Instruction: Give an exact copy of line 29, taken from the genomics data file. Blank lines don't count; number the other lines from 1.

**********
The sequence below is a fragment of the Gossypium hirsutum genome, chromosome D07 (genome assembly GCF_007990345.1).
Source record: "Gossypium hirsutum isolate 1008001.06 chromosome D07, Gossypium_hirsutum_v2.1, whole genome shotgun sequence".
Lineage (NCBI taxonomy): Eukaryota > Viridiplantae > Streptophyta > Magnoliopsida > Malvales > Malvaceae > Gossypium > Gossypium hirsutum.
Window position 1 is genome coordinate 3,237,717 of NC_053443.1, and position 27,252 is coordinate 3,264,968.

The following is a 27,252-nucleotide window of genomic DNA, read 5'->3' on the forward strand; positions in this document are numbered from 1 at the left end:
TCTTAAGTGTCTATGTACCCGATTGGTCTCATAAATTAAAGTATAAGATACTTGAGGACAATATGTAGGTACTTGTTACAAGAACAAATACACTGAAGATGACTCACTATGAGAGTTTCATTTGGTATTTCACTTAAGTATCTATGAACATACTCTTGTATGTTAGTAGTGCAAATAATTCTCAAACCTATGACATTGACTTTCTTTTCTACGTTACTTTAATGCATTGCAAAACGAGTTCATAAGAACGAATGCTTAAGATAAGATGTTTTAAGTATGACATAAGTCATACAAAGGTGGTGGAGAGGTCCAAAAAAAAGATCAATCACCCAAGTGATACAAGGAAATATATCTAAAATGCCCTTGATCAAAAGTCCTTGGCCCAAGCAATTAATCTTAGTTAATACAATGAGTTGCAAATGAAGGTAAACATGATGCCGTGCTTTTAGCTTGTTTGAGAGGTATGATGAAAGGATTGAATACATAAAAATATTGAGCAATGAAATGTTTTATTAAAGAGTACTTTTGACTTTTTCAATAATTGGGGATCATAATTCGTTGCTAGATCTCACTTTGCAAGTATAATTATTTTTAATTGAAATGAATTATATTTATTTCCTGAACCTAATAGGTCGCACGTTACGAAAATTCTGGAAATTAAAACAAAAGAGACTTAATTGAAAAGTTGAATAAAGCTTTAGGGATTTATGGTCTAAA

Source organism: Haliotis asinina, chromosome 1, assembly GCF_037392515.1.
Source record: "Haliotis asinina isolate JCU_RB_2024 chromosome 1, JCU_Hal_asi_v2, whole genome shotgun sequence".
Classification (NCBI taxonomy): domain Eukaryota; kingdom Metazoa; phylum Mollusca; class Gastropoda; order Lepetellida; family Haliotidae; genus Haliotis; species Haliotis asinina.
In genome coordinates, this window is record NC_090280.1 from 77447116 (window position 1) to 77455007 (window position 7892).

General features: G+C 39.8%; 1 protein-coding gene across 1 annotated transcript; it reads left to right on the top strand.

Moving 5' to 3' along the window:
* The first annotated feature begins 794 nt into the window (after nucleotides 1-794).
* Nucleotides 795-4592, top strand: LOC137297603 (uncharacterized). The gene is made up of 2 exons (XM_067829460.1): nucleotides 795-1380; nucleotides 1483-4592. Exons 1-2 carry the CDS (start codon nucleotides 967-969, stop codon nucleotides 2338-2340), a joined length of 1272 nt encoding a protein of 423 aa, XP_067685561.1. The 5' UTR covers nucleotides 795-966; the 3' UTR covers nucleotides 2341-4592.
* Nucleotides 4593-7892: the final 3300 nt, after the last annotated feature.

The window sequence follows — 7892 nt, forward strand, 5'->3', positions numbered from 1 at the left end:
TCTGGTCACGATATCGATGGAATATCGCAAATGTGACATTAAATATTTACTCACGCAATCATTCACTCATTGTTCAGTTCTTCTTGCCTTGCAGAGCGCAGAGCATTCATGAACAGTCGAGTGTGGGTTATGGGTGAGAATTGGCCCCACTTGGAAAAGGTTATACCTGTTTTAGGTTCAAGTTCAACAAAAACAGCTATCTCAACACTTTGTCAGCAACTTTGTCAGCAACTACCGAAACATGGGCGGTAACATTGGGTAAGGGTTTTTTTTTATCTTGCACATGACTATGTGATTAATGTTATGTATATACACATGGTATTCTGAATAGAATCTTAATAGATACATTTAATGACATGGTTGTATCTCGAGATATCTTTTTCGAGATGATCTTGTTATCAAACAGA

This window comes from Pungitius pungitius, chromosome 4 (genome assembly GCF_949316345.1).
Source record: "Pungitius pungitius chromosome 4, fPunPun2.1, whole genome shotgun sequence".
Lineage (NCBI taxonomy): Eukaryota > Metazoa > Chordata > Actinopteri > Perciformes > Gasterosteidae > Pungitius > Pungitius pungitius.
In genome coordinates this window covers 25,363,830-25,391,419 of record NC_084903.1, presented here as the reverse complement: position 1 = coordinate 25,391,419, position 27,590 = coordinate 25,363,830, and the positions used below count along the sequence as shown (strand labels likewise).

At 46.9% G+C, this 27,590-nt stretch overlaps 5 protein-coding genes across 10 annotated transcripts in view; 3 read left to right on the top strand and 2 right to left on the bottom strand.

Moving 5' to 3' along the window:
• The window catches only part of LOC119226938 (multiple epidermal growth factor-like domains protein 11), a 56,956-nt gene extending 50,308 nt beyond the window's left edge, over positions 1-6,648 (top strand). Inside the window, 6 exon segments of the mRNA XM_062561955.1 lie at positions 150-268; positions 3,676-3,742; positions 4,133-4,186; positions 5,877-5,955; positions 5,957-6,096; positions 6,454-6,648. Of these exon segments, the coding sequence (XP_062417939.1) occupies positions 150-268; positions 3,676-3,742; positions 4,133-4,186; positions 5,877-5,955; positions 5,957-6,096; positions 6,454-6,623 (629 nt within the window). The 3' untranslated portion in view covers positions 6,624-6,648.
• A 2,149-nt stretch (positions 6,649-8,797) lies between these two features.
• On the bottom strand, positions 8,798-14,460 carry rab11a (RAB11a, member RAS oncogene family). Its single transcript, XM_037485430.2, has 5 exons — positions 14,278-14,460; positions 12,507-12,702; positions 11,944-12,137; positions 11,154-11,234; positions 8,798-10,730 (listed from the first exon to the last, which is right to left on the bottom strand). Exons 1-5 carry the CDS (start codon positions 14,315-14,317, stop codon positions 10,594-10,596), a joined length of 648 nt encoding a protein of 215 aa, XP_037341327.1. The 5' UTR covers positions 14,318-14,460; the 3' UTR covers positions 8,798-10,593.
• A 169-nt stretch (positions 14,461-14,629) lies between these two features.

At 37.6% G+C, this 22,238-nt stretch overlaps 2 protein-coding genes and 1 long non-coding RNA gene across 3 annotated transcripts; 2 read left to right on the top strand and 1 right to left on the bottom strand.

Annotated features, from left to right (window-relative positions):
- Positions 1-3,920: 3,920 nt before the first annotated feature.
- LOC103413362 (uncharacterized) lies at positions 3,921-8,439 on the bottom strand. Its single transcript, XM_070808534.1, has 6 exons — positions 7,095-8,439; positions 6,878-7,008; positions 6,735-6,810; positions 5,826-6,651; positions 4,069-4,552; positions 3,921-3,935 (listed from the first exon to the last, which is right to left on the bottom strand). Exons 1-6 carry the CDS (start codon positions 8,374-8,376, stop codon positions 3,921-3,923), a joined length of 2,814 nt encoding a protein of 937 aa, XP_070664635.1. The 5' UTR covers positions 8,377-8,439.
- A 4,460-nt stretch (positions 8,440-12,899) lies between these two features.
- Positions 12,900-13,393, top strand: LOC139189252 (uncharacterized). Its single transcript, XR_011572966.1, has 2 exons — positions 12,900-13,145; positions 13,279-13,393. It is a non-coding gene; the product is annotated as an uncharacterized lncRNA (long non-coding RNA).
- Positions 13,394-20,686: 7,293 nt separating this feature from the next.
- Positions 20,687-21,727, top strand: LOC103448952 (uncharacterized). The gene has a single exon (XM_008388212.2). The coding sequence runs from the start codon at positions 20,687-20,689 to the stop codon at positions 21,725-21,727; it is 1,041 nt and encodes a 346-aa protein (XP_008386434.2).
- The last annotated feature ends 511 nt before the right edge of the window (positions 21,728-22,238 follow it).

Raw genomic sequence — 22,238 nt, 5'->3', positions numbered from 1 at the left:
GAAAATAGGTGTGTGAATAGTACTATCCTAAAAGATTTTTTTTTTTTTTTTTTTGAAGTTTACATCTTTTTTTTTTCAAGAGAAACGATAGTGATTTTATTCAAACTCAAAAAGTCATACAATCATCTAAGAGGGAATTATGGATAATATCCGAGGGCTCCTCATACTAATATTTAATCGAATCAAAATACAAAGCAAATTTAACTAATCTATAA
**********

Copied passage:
Annotated features, from left to right (window-relative positions):